Spring (summer) has finally sprung up in Boston, and it’s time to do a little preventative maintenance on your refrigerated vending machine. This includes your cold drink vending machine, combination vending machine, food vending machine, frozen vending machine, as well as your coolers and freezers and anything else that has a refrigeration system (i.e: your home refrigerator).
Most people are good at keeping their machines clean on the outside, but the inside is where the magic happens and what should be looked at on a regular basis. And that would be the condenser for the refrigeration system. The condenser is that black or silver grate that you see in the bottom of the machine. Having a fan running to cool your machine also means a lot of dirt and dust will be drawn into the unit. Ignore this part of your vending machine and you could end up with an overheated and damaged refrigeration system. A very expensive repair that could have been prevented. Not to mention wasted product if it is a food vending machine or, maybe even worse, if it’s a frozen vending machine and you get a melt down. If you’ve ever had a meltdown in a frozen machine you know what I mean. If not, lucky you!
“So, how do I clean my vending machines cooling system” you ask? It’s very easy, but not always convenient. Most stack beverage machines have the evaporator readily accessible, while combination vending machines may or may not. My favorite and go to way is compressed air and coil cleaner*. While this works great, the downside is if your machine has been ignored it will create a huge cloud of dust. If you’re onsite at your location you will have some very unhappy customers if you use this method. “Oh no, what do I do now?” Unless you want to remove the refrigeration system from your machine (and sometimes that will be the only answer) it’s time to settle in and get down to work. You want to have with you a stiff bristled brush or, better yet, a fin comb, a vacuum cleaner and your coil cleaner*. Turn on the vacuum and start brushing. Hopefully, you haven’t ignored this to the point that brushing won’t work. When you are done, use the coil cleaner to finish up and treat the coils. Very easy, unless you can’t get to the condenser or they are just too clogged for this to work. If it’s clogged and you can’t get it clean, your machine is giving you some payback. You’ve been asking it to run a marathon while breathing through a straw. Now it’s getting you back. Time to pull the system out and give it a good cleaning.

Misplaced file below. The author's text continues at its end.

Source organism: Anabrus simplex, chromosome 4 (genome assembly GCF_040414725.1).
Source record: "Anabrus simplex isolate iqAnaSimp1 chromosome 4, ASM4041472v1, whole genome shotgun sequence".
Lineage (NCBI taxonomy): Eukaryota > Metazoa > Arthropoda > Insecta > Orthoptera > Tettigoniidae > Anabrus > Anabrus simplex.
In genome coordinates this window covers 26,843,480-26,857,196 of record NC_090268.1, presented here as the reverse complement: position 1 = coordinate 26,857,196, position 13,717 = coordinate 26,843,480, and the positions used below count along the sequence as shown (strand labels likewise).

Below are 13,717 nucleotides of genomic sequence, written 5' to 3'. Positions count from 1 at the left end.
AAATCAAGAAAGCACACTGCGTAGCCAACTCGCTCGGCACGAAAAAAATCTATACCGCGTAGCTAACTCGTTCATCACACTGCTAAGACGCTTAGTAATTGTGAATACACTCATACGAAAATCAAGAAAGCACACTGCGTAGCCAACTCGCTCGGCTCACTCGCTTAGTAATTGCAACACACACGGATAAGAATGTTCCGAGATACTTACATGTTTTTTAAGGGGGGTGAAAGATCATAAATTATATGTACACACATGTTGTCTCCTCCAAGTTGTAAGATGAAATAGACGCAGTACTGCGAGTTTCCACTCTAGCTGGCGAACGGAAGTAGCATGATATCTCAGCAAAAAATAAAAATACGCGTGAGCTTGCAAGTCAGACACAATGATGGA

On newer combination vending machines there is an old trend that is new again, filter screens. While these do a great job of keeping your condenser clean, they will clog faster than your condenser and need to be checked more often. Most manufacturers have a reminder program set in the machines to let you know it’s time to look at your filters/screens. If you have an older machine, you may not have this. Either way, it is critical to keep these clean. We offer an onsite vending machine repair service. On a recent repair, I met with the customer (we’ll call him Mike) who suddenly had a cooling issue. Mike told me how he made sure the machine was never up against the wall and how he kept the screens clean.
And he did, but just the back screen. He had forgotten all about the screen in the front. When I opened up the front trap door to check the condenser, I was amazed………
The inlet screen was blocked solid. This is what you don’t want to see. Unfortunately for Mike, the compressor overheated and failed. Now he is in for a very expensive repair that may have been avoided if he took the time to be thorough.
Don’t be like Mike…Clean those screens. Give your vending machine the love it deserves and, hopefully, it will give you many more years of uninterrupted service.
*A note on coil cleaners: They are not all created equal. Some have a very pungent smell to them and are irritable to some people. I use an FDA approved cleaner that has a gentler scent. Experiment with the coil cleaner before you use it onsite to be sure you won’t stink everyone out.